New Yorkers Rachel and Nick have been dating for almost two years when Nick invites her to spend the summer holiday visiting his family and home in Singapore. What Nick does not prepare Rachel for is that his family is insanely wealthy and he is considered to be one of the country’s most eligible bachelors. A lot of family meddling and mishaps ensue and it’s all pretty amusing. This book alternates perspectives from a variety of characters – from Rachel and Nick to Nick’s cousins to Rachel’s friend’s dad and lots of others in between. There are so many perspectives but I actually think that makes it a super fun read. The way these characters live is larger than life and some chapters are downright zany. I thought this was a clever, charming, very entertaining story and I’m excited to read the next book in this trilogy, China Rich Girlfriend. If you’re looking for an amusing light read, I recommend checking this book out!

Surprise Me by Sophie Kinsella

Surprise Me

Married couple Dan and Sylvie finish each other’s sentences and know everything there is to know about each other. When they find out they might be married another 68 years, they both panic at how long that seems and decide to add some fun to that time with project Surprise Me, where the goal is to surprise one another with out-of-the-box gifts and experiences. Obviously, not all surprises go smoothly and things start to spin a little out of control. While the premise seemed interesting enough, this book was not especially fun for me to read. I did not connect with the main character, Sylvie, who seemed neurotic, desperate, and annoying. Even though the author clearly tried to build interest by dropping hints that there were things going on around Sylvie that had yet to be fully revealed, it was hard to drum up enthusiasm for how things were going to play out. There were some boring parts and some cute parts. Overall it was an okay read – I didn’t hate it but I didn’t love it either.

Behind Closed Doors by B.A. Paris

Behind Closed Doors

Jack and Grace have a picture-perfect marriage. Jack is a successful lawyer and Grace is a charming homemaker. They throw delightful dinner parties, take exotic vacations, and live in a gorgeous mansion. They seem to have it all, but you never really know what goes on when the guests go home and the doors close. I have read a lot of psychological thrillers lately and I have to say, this was one of my favorites! The plot is intriguing, original, and hair-raising. I don’t want to give too much away, but I felt like I was reading someone’s nightmare and kept trying to find a way for them to “escape” – it was gripping and terrifying and so so good! This book made me turn on the lights at night, even days (weeks?) after I had finished reading it. It is just haunting. I highly recommend if you want a good thriller!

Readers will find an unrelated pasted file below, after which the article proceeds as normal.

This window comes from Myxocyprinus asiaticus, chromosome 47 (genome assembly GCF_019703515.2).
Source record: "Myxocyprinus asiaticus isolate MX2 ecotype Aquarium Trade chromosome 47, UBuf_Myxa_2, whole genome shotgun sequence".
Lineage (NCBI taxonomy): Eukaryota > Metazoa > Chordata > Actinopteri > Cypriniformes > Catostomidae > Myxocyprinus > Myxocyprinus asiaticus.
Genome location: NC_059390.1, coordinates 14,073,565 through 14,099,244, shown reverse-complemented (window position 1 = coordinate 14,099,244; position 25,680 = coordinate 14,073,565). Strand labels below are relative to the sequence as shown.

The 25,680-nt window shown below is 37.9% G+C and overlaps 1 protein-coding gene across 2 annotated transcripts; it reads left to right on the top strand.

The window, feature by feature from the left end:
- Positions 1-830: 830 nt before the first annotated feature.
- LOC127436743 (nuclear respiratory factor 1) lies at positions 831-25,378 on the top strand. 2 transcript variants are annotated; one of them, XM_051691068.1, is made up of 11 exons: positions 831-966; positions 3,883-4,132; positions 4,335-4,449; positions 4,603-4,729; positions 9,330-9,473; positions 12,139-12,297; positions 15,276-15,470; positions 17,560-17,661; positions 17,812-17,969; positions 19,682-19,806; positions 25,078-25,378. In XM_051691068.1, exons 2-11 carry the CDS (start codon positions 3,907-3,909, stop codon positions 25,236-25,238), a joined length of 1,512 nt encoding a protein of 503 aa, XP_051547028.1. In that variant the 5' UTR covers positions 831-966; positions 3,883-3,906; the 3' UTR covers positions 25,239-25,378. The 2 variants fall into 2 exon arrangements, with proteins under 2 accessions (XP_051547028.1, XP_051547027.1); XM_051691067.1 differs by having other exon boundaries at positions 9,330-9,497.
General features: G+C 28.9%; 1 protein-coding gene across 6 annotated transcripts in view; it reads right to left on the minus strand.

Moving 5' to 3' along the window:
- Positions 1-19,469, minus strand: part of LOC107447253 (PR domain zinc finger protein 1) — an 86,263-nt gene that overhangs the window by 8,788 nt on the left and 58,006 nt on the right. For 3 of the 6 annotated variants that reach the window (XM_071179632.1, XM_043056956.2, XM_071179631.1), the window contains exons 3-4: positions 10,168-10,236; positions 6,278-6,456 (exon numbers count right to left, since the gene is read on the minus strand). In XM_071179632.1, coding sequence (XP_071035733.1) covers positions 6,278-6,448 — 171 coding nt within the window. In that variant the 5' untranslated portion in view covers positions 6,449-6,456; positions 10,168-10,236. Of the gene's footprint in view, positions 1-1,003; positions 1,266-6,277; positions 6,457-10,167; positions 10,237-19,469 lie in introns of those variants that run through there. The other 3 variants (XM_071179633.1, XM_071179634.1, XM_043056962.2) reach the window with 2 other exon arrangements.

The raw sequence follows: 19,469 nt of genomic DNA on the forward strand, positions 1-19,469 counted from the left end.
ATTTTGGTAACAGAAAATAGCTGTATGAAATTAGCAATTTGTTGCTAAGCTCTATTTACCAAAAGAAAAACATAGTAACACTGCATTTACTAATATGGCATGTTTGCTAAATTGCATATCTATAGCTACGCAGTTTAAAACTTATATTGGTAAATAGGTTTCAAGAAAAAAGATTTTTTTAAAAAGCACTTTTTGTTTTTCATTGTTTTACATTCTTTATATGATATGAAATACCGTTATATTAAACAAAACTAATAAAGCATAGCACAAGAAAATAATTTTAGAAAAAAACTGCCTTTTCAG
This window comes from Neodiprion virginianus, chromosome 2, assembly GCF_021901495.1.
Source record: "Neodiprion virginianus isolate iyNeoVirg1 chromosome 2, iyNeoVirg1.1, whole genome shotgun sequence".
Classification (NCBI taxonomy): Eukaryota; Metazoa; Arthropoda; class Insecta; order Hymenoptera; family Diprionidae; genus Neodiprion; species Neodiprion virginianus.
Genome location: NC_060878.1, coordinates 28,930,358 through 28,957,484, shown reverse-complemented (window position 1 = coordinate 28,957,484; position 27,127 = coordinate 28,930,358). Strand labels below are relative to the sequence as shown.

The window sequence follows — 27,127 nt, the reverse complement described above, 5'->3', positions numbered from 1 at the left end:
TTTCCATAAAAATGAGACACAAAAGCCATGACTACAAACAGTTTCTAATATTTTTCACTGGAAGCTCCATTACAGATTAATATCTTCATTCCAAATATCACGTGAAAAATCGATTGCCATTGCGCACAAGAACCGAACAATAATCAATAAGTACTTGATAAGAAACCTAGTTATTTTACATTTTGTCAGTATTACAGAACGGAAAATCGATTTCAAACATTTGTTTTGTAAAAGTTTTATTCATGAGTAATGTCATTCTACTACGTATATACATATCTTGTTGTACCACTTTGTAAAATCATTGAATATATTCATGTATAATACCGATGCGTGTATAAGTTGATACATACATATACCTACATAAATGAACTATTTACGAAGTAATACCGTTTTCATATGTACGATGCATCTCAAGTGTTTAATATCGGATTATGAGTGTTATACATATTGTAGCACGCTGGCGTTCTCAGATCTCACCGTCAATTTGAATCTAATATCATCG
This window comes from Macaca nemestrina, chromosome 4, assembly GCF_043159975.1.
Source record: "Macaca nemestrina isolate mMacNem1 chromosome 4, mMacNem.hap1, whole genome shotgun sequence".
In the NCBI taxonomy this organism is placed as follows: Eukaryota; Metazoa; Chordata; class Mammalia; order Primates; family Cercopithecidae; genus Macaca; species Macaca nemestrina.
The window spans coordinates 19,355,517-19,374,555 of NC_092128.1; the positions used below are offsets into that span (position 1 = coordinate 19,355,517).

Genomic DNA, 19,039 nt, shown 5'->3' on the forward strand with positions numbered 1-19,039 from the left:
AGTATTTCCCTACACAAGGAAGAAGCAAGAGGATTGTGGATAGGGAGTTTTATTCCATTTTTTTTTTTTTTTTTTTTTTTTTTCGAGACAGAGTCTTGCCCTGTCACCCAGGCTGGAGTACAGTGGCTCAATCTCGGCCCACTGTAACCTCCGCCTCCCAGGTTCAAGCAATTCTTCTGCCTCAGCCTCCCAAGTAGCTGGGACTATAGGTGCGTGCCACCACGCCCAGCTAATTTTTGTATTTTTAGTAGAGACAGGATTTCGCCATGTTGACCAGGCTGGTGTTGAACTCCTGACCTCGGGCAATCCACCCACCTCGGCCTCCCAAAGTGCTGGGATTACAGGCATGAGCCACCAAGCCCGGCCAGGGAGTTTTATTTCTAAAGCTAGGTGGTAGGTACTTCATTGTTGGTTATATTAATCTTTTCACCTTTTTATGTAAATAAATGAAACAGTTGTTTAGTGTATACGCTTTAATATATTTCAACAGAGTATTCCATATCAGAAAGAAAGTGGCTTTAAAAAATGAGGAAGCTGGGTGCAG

As always, let me know if you have a great suggestion for what I should read next!

September 2018 Book Reviews

Today is the final installment of catching up on book reviews from my summer reading list. After this, I will just have one book review each month. I’m currently working through my October reading stack so that review will likely come in a couple weeks.

September 2018 Book Review

Let’s jump in to what I read in September – I’ve got an eclectic mix this time around!

You Think It, I’ll Say It by Curtis Sittenfeld

You Think It

I saw this collection on the featured shelf in the library and decided to give it a chance since I rarely read short stories. There is no doubt that this author is talented and the stories are well written; however, I just didn’t connect with or enjoy the majority of them. This is an unfortunate example of how sometimes it doesn’t pay off to start a book you know nothing about – from a manipulative one-night-stand to emotional/physical cheating to contemplation of extramarital affairs, there was subject material that was just not my cup of tea. After the first two stories fell flat for me, I considered stopping but ultimately kept plugging away since the book was short. I did like a few stories (like Bad Latch and Off the Record) but most just left me feeling sad or cynical for one reason or another. This is sadly not one I enjoyed or recommend.